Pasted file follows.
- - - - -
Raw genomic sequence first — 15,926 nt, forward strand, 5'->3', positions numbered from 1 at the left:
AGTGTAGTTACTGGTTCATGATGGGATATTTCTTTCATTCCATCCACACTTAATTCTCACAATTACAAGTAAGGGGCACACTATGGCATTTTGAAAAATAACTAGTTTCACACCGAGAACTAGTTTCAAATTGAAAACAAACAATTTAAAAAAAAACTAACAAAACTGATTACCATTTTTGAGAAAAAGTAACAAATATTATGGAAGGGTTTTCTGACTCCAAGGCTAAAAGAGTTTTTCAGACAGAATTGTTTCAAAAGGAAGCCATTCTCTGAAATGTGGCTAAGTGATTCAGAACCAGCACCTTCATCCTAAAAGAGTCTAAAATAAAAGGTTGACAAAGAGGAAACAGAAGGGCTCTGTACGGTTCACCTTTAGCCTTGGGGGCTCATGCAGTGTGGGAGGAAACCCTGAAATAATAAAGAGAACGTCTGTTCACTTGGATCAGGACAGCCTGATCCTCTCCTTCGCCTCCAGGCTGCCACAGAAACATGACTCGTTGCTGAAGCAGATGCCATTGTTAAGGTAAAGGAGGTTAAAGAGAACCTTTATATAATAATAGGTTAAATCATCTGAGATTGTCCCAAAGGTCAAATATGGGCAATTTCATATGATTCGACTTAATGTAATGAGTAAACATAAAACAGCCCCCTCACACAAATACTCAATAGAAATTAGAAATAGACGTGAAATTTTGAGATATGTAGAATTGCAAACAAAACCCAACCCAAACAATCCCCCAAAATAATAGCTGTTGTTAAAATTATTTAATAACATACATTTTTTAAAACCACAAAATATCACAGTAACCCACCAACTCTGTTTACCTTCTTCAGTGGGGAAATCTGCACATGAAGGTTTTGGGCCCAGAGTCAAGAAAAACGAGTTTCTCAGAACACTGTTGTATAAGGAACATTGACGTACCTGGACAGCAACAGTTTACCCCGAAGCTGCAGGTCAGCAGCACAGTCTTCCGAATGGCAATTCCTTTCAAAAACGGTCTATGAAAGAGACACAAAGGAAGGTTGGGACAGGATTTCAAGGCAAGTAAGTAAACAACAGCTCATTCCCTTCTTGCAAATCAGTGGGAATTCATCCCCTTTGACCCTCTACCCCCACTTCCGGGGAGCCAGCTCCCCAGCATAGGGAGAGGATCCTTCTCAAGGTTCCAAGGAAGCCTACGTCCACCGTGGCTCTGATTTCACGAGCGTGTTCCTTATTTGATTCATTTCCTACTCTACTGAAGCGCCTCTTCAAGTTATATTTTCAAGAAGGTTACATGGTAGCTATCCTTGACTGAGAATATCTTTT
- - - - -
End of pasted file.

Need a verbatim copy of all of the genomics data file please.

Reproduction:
Raw genomic sequence first — 15,926 nt, forward strand, 5'->3', positions numbered from 1 at the left:
AGTGTAGTTACTGGTTCATGATGGGATATTTCTTTCATTCCATCCACACTTAATTCTCACAATTACAAGTAAGGGGCACACTATGGCATTTTGAAAAATAACTAGTTTCACACCGAGAACTAGTTTCAAATTGAAAACAAACAATTTAAAAAAAAACTAACAAAACTGATTACCATTTTTGAGAAAAAGTAACAAATATTATGGAAGGGTTTTCTGACTCCAAGGCTAAAAGAGTTTTTCAGACAGAATTGTTTCAAAAGGAAGCCATTCTCTGAAATGTGGCTAAGTGATTCAGAACCAGCACCTTCATCCTAAAAGAGTCTAAAATAAAAGGTTGACAAAGAGGAAACAGAAGGGCTCTGTACGGTTCACCTTTAGCCTTGGGGGCTCATGCAGTGTGGGAGGAAACCCTGAAATAATAAAGAGAACGTCTGTTCACTTGGATCAGGACAGCCTGATCCTCTCCTTCGCCTCCAGGCTGCCACAGAAACATGACTCGTTGCTGAAGCAGATGCCATTGTTAAGGTAAAGGAGGTTAAAGAGAACCTTTATATAATAATAGGTTAAATCATCTGAGATTGTCCCAAAGGTCAAATATGGGCAATTTCATATGATTCGACTTAATGTAATGAGTAAACATAAAACAGCCCCCTCACACAAATACTCAATAGAAATTAGAAATAGACGTGAAATTTTGAGATATGTAGAATTGCAAACAAAACCCAACCCAAACAATCCCCCAAAATAATAGCTGTTGTTAAAATTATTTAATAACATACATTTTTTAAAACCACAAAATATCACAGTAACCCACCAACTCTGTTTACCTTCTTCAGTGGGGAAATCTGCACATGAAGGTTTTGGGCCCAGAGTCAAGAAAAACGAGTTTCTCAGAACACTGTTGTATAAGGAACATTGACGTACCTGGACAGCAACAGTTTACCCCGAAGCTGCAGGTCAGCAGCACAGTCTTCCGAATGGCAATTCCTTTCAAAAACGGTCTATGAAAGAGACACAAAGGAAGGTTGGGACAGGATTTCAAGGCAAGTAAGTAAACAACAGCTCATTCCCTTCTTGCAAATCAGTGGGAATTCATCCCCTTTGACCCTCTACCCCCACTTCCGGGGAGCCAGCTCCCCAGCATAGGGAGAGGATCCTTCTCAAGGTTCCAAGGAAGCCTACGTCCACCGTGGCTCTGATTTCACGAGCGTGTTCCTTATTTGATTCATTTCCTACTCTACTGAAGCGCCTCTTCAAGTTATATTTTCAAGAAGGTTACATGGTAGCTATCCTTGACTGAGAATATCTTTT